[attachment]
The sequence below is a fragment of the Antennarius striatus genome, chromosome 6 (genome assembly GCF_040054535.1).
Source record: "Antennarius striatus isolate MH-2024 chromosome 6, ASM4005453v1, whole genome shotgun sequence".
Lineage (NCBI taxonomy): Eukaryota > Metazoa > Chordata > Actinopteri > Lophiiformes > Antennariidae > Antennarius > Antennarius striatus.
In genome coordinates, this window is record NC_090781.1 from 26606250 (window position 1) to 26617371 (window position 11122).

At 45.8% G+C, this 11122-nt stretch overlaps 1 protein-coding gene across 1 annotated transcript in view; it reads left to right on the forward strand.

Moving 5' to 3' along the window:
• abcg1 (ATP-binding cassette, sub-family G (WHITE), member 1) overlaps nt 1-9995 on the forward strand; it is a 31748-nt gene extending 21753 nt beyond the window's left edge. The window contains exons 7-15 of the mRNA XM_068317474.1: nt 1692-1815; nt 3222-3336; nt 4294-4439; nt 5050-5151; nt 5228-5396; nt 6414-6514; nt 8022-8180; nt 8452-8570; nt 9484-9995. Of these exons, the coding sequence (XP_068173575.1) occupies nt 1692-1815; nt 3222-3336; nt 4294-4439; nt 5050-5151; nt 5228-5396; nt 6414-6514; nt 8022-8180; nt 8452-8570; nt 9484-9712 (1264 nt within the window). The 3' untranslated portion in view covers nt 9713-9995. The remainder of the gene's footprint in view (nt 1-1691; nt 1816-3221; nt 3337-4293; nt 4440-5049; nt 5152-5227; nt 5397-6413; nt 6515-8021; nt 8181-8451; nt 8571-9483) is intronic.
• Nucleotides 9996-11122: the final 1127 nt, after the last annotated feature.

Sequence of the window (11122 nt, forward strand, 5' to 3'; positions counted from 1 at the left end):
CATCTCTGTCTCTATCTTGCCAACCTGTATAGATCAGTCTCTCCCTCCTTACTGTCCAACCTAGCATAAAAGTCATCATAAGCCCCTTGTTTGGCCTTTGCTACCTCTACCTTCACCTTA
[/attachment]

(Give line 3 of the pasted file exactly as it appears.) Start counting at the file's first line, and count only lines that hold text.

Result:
Lineage (NCBI taxonomy): Eukaryota > Metazoa > Chordata > Actinopteri > Lophiiformes > Antennariidae > Antennarius > Antennarius striatus.